Movies are about fiction (virtually always).

That may be true. However the mentioned fictional film is about the actual meaning of the word, piracy, not the fictional content that you just made up above.

Some educator uploading material they do not own is piracy. It may also be civil disobedience.

Again, no. I'm not aware from the story that the said teacher invaded private ships on the seas and forced the crew to hand over the load.

Some 12 year old downloading Katy Perry is piracy. It probably is not civil disobedience.

No, not even by your own definition. As long as the 12 year old takes the publicly available copy and only downloads it, there's no file sharing involved. It is only the case if she or he starts to make her own copy publicly available, being a leach or a seed in a torrent network, or the analogue in some other way. If someone leaves a Kate Perry CD on a bench in a box labelled free to take, and bring the CD for listening, would you still accuse her with hijacking ships, threaten ship crews with murder, and so on?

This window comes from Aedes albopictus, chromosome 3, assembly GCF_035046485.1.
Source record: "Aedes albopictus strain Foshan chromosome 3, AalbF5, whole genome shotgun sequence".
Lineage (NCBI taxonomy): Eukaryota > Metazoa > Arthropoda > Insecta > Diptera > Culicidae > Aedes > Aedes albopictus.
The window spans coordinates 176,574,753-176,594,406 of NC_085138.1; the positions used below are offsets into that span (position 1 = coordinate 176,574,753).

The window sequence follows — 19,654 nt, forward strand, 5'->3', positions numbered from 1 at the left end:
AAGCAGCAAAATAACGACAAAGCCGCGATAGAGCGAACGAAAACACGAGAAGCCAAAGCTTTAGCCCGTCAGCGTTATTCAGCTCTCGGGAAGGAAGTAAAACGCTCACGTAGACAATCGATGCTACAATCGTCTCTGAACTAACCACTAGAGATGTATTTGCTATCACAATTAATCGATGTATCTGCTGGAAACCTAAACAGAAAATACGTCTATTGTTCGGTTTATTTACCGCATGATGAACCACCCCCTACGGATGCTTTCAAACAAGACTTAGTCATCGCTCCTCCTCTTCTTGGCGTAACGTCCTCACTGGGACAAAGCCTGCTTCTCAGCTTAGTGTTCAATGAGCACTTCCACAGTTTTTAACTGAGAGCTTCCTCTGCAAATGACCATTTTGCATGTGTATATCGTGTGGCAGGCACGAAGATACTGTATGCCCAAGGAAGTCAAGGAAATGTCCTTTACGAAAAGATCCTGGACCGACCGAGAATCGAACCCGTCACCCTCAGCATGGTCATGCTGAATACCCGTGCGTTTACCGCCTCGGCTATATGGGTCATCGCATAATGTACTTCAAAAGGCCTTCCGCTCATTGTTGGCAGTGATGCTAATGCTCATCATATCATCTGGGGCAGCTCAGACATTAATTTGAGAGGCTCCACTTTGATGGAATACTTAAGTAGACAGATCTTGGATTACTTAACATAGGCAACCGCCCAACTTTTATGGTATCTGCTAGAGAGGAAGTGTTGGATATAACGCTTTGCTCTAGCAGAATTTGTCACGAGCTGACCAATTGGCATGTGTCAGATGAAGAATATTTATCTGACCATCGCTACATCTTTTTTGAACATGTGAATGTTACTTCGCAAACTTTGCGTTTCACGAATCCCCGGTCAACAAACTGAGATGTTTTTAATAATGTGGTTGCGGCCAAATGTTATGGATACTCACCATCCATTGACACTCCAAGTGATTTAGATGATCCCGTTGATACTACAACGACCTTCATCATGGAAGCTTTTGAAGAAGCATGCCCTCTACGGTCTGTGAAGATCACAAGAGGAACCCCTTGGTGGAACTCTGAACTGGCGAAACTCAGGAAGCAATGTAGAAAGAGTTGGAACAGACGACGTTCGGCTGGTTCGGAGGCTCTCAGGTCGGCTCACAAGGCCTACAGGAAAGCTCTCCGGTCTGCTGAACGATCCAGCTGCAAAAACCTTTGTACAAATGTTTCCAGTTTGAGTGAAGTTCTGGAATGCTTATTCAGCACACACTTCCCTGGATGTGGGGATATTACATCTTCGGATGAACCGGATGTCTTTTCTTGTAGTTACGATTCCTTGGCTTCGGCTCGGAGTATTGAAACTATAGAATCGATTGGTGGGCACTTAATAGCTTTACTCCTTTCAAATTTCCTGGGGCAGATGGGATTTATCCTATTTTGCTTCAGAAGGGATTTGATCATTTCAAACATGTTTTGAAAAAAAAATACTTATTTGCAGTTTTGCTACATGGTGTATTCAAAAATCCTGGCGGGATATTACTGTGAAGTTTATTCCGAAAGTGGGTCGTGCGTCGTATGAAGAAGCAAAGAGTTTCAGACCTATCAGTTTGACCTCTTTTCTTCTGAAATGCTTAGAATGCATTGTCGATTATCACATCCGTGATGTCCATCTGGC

If the law says that file sharing you do not own is illegal, that is one thing. Using a label "pirate" for those who do so is an other, an act of magnifying of the act what they did. File sharing is not theft, not pirating. It is what it is: sharing files, sharing information. It may be debatable that the information sharing is a not a basic right, yet, it is not by default. One must sign non-disclosure agreements if one is expected to keep some information secret. This always happens before revealing the information. Consumers of digital media aren't restricted by two-side non-disclosure agreements before purchase. If the law is not consistent it can't be applied, and enforcement of laws which aren't consistent with the nature of acts it supposed to regulate can't be, by nature consistent either. Non-consistent law enforcement is the tell tale sign of an oppressive political system. In this case, the source of oppression is the political lobby of different publisher cartels. Civil disobedience is the right of the citizens in such a case, not an option.